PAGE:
Tomorrow is Mid-Autumn Festival! Happy early Mid-Autumn! I’m done all my mooncake making for this year (I made close to 10 batches!) and I did a little recap over on Instagram last night. Besides making mooncakes leading up to Mid-Autumn and having a family dinner the night of, I don’t do too much for Mid-Autumn. When I was younger, my family would join my friends’ families for a lantern walk around the neighbourhood but unfortunately that was a tradition we grew out of as we grew up. This year, however, I tried my hardest to add more Mid-Autumn festivities — tonight I’m going to a show at the planetarium (!!) where they’ll be projecting Mid-Autumn folklore onto the Star Theatre (!!!!!!) and tomorrow I’ll visit the Chinese Garden to enjoy all the lanterns and artwork. Apparently there will also be a mooncake tasting at the gardens, so I will finally be able to eat mooncakes made by someone else other than me. I always enjoy other people’s baking more than my own.
I feel like every Mid-Autumn I develop some new mooncake obsession. Three years ago, I was trying to perfect the traditional baked mooncake, while snow skin mooncakes were all I could think about the last two years. This year’s mooncake obsession is sablé. I know what you’re thinking… “Really Amy, sablé in mooncakes? That’s not traditional.” Traditional mooncakes have a softer, oil-based dough and I love that. I made several batches of mooncakes with a more traditional dough recipe but my favourite mooncakes that I made this year has to be the ones with a crisp, buttery sablé dough. The golden butter cookie crust gives such nice contrast to the creamy and jammy centres whether its bean paste, lotus paste, or pineapple.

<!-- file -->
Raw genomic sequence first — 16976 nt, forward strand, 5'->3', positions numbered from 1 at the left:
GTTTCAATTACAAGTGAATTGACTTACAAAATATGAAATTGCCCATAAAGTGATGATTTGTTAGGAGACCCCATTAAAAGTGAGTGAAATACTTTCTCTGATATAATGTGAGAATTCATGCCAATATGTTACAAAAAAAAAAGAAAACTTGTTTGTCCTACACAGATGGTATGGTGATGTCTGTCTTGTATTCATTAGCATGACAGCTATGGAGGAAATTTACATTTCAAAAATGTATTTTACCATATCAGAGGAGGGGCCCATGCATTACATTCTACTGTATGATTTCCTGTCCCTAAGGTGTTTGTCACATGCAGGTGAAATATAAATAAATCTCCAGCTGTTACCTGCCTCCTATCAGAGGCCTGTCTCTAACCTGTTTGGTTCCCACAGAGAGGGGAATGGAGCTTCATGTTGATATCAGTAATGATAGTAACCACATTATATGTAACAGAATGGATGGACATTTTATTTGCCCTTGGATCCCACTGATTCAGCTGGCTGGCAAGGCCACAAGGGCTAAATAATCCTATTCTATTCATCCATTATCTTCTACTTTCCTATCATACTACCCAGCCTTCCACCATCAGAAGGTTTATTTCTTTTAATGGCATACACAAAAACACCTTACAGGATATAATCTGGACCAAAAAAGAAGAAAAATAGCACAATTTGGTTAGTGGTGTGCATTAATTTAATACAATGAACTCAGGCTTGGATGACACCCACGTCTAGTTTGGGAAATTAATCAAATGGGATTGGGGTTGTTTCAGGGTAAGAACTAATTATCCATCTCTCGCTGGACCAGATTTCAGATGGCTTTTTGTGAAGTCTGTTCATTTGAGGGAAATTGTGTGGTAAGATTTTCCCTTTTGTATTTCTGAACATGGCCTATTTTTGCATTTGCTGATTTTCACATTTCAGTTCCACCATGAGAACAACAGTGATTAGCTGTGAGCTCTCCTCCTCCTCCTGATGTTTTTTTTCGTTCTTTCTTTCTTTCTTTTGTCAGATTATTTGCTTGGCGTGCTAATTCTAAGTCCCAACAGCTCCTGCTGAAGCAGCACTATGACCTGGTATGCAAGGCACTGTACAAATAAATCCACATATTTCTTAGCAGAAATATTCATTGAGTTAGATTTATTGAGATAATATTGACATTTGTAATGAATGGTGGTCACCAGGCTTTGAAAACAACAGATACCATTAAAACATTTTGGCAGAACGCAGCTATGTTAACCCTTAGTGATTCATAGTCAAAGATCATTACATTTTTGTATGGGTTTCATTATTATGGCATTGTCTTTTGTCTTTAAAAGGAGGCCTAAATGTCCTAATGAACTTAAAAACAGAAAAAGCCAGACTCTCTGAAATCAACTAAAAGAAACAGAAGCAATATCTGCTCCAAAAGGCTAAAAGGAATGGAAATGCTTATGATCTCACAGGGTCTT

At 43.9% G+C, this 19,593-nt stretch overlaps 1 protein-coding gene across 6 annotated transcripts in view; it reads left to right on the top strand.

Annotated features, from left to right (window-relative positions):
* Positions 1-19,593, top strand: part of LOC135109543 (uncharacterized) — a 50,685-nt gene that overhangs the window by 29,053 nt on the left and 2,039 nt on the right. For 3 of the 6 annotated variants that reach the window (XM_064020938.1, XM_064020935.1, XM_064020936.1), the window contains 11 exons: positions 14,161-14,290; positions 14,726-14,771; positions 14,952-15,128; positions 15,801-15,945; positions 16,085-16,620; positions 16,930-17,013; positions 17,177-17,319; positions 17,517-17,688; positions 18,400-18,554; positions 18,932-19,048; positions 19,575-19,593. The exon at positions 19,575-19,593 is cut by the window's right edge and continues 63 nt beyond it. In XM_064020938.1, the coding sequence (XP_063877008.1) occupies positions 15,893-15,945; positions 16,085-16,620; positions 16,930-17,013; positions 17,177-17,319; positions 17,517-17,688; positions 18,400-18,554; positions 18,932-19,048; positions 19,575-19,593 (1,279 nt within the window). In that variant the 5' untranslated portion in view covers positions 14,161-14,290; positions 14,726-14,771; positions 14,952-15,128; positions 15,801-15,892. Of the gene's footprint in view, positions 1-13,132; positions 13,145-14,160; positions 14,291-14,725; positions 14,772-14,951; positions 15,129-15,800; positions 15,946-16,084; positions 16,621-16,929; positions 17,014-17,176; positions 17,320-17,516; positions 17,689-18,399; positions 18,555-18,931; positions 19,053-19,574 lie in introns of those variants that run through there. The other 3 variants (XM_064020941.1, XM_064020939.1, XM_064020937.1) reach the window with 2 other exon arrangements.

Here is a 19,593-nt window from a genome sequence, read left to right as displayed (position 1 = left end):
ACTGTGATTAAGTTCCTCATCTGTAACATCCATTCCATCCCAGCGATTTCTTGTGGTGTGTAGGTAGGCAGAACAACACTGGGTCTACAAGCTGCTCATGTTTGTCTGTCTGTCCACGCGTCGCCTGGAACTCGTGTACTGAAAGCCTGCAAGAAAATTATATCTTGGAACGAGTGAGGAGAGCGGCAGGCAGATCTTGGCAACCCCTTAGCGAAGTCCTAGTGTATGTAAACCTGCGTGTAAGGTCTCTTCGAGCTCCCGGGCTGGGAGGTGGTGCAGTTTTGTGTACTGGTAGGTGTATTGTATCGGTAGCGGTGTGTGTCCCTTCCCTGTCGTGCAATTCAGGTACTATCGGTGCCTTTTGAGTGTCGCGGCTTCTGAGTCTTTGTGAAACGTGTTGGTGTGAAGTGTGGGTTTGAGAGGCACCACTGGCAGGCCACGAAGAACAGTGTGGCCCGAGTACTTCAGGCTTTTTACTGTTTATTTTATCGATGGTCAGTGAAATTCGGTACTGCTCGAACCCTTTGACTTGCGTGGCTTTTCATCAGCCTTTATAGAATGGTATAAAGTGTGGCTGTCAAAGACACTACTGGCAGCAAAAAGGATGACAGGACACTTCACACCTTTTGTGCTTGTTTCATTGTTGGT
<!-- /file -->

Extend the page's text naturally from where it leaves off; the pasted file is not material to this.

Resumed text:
This recipe combines a traditional white lotus filling with my new found love of sablé as mooncake pastry. You could make your own white lotus paste but I love going to the local Chinese bakery to ask if they sell their housemade lotus paste. Most Chinese grocery stores sell sweetened lotus paste too.
White Lotus Mooncakes with Sablé Crust
- 113 g (1/2 cup) unsalted butter, room temperature
- 30 g (1/4 cup) icing sugar
- 1 egg yolk
- 165 g (1 cup + 6 tbsps) all-purpose flour
- 1/4 tsp salt
- 480 g sweetened white lotus paste, store bought or homemade (sweetened bean paste will work too)
- 1 egg yolk
- 1 tbsp water
- In a bowl of a stand mixer with a paddle attachment, beat butter and icing sugar on medium speed until smooth, about 1 minute. Add egg yolk and mix until smooth.
- Add flour and salt to the bowl and mix on low speed until combine, about 1 minute.
- Divide the dough into 16 equal (20-grams) portions, using a scale if possible. Set aside
- Preheat the oven to 350°F and line a large rimmed baking sheet with parchment paper.
- Divide the white lotus filling into 16 equal pieces (use a digital scale if you have one) and roll each portion of filling into a ball.
- Working with one piece at a time, roll the sablé dough into a smooth ball. Place the dough ball on a lightly floured work surface, gently flatten with the palm of your hand, and roll out to a 3-inch round with a rolling pin.
- Place a portion of the filling onto the rolled out dough, pull up the edges, and pinch together to seal. If the dough is too sticky, flour your hands when assembly.
- Place the filled cake inside the mooncake mold, seam side down, and gently press down with the plunger until it evenly fills the mold. Remove the plunger and transfer the mooncake onto the prepared baking sheet. Repeat with the remaining pastry and lotus filling.
- Brush the tops of each cake with egg wash.
- Bake mooncakes until golden, about 20 – 25 minutes. Allow the cakes to cool on the sheet for 5 minutes before transferring them to a wire rack to cool completely.